by an accident at Arkansas Nuclear One that killed at least one worker
and injured at least seven others.
Once the atomic poster child, France is now exploring joining Germany
in phasing out its expensive, decaying nuclear fleet for a massive new
commitment to renewables.
( http://www.nukefree.org/will-france-switch-nukes-renewables )
Germany is turning coordinated large-scale natural systems into base
And the city of Los Angeles now offers green feed-in tariffs (
http://prn.fm/category/archives/green-power/#axzz2Q746ZwlD ) meant to
power a Solartopian conversion.
Edison is fighting off installing wind or solar generators, hoping to
keep the public paying for its failures at San Onofre.
But for SCE and the NRC to flat-out ignore Congressionals as powerful
as Boxer and Markey may indicate how desperately they want San Onofre
paid for by the public.
SCE warns of power shortages this summer, but San Onofre was off-line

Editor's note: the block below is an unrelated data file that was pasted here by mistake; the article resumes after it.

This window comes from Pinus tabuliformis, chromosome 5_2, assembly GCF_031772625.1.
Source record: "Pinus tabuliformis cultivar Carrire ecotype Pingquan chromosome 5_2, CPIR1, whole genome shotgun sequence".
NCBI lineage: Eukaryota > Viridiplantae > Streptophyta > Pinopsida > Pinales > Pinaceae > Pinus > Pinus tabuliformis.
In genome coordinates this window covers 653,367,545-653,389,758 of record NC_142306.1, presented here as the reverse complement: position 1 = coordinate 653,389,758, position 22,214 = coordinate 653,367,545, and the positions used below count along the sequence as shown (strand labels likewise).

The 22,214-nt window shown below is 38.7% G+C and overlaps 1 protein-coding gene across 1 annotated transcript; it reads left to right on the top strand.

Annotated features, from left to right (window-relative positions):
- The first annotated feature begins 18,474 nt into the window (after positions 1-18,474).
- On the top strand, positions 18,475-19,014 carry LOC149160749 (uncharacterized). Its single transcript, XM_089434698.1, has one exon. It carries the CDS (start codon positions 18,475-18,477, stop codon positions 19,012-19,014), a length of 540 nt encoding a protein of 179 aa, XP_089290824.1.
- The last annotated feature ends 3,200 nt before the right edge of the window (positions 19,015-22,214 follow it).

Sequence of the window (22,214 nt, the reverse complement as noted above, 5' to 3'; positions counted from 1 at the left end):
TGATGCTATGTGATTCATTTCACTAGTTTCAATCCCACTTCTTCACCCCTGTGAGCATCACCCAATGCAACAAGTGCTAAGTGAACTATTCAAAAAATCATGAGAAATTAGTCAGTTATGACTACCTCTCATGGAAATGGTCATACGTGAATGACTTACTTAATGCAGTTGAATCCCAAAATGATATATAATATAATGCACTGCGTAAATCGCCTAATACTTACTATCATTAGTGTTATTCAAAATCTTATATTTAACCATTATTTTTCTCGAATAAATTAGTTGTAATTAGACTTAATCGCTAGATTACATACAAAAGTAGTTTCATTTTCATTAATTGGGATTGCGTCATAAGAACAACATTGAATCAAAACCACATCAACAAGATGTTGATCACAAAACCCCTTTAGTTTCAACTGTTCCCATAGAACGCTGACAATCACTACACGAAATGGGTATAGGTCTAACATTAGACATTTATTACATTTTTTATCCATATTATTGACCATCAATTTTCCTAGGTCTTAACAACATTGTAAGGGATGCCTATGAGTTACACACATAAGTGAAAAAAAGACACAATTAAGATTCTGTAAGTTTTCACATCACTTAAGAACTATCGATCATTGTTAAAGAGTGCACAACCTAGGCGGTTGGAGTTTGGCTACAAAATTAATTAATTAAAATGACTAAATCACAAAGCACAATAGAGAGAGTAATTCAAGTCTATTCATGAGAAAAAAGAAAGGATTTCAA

last summer without major impact. SCE wants the public to continue to
pay for these nukes, faulty generators and all. But if they’re down
another summer, the odds against them ever reopening will jump.
Two other US reactors—Kewaunee in Wisconsin and Florida’s Crystal
River—will soon shut forever. Public pressure on New York’s Indian
Point, Oyster Creek in New Jersey, and Vermont Yankee could drive the
number of US reactors under 100 this year for the first time in
Boxer (202-224-3553) and Markey (202-225-2836) are now being asked to
hold those adjudicated public hearings in southern California, and to
investigate the GAO’S findings on evacuation, before any new license is
granted at San Onofre.
Rising anger over a dangerous restart and more billions flowing into
utility pockets guarantees that this fight will continue to escalate.
Edison and the NRC seem willing to ignore the public’s demands and
those of Sen. Boxer and Rep. Markey. But they now face an ever-angrier
The potential restart of San Onofre still hangs in the balance.
But the magnitude of the confrontation has taken a significant leap.
Stay tuned!….or, better still….get involved!